Publication date: Available online 29 November 2019
Source: Health & Place
Author(s): Mark Lee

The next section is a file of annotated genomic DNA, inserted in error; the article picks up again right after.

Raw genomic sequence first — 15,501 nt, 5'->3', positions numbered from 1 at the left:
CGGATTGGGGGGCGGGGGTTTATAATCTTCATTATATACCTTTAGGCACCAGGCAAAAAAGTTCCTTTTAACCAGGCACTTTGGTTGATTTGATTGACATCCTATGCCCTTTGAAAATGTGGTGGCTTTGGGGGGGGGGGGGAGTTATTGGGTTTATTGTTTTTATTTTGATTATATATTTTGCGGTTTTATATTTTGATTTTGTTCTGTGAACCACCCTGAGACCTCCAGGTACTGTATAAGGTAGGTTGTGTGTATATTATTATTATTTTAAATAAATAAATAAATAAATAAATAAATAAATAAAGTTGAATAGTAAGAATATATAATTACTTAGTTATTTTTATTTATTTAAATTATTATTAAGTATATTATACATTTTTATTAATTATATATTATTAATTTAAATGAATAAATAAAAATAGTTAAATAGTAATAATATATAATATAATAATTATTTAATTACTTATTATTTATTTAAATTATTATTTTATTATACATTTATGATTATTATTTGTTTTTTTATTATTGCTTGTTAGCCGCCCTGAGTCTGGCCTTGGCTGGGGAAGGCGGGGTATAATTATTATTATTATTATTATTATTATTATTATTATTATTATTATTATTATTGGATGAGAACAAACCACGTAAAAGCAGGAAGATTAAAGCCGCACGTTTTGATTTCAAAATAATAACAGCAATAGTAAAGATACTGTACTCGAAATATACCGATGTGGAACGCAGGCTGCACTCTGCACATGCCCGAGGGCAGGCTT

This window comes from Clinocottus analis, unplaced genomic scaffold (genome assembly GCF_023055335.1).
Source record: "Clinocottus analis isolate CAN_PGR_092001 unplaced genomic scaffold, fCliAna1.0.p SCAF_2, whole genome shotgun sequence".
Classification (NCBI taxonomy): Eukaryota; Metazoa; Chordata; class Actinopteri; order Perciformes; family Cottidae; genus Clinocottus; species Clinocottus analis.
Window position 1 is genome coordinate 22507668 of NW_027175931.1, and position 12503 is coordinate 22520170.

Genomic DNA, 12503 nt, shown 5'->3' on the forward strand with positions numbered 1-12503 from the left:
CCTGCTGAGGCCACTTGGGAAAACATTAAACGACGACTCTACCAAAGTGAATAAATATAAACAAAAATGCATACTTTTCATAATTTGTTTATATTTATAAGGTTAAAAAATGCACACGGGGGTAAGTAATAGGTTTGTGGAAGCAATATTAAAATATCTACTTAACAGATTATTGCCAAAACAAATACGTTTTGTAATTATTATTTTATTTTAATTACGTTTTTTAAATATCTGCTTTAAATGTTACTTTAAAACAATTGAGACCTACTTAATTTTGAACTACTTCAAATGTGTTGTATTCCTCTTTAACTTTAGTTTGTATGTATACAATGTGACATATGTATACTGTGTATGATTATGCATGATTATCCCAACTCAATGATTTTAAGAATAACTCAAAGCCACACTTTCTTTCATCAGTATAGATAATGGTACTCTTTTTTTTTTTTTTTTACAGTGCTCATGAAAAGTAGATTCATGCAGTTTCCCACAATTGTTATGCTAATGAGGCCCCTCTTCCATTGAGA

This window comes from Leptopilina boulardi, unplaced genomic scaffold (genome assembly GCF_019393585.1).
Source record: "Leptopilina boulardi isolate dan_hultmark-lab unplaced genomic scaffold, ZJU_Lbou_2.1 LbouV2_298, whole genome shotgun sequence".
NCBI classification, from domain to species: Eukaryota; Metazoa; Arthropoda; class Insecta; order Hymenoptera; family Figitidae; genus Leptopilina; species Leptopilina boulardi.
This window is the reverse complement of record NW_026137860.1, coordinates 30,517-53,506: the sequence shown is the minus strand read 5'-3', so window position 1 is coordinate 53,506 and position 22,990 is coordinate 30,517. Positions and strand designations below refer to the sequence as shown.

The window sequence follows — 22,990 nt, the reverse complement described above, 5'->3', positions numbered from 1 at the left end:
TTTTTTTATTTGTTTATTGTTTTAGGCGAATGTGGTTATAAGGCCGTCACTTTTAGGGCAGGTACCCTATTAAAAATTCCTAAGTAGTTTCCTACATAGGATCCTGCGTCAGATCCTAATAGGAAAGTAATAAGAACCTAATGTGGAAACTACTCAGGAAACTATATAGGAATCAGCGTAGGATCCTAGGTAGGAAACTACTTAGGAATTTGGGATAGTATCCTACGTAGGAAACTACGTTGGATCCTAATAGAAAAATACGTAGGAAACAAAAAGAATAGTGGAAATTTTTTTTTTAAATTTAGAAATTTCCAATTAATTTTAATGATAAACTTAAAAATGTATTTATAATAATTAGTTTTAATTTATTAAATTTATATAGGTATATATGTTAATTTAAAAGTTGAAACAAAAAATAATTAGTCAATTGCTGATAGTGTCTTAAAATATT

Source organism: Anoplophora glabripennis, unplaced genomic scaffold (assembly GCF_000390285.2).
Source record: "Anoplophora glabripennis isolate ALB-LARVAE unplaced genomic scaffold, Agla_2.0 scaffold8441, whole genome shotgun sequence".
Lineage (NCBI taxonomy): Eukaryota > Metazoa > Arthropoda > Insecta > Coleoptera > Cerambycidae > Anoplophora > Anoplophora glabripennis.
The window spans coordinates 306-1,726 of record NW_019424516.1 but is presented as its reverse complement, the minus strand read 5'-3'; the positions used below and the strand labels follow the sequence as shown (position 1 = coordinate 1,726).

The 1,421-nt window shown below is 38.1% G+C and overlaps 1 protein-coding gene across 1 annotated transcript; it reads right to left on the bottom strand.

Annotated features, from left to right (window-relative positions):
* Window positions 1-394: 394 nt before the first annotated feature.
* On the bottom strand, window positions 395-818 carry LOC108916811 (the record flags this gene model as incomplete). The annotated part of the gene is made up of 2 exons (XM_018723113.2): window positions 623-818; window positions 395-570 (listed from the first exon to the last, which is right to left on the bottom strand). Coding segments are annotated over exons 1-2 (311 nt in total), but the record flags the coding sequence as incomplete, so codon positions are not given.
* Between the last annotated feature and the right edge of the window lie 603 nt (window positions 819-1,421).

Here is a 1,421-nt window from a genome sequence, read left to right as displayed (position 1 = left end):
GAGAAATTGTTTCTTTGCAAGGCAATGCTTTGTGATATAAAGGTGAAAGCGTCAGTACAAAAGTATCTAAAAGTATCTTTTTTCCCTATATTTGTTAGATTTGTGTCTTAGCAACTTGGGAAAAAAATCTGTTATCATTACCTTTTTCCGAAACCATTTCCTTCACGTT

Rural adults in the U.S. have disproportionately high rates of obesity, but it is unclear whether this association exists because of selective migration or a contextual effect of the rural environment. Using nationally representative longitudinal data, this study investigates: (1) whether people with obesity select into rural counties, and (2) whether living in a rural area increases body weight after accounting for selection bias. Results indicate that people with obesity are less likely to move to a different county than people without obesity even after controlling for individual and household differences. Next, individual fixed effects regression models, which implicitly control for all time-constant variables, are used to produce a more robust estimate of the effect of rural residence on body weight. Rural residence predicts a significant increase in probability of obesity and body mass index. These results suggest that the association between rural residence and obesity in the United States is likely bidirectional.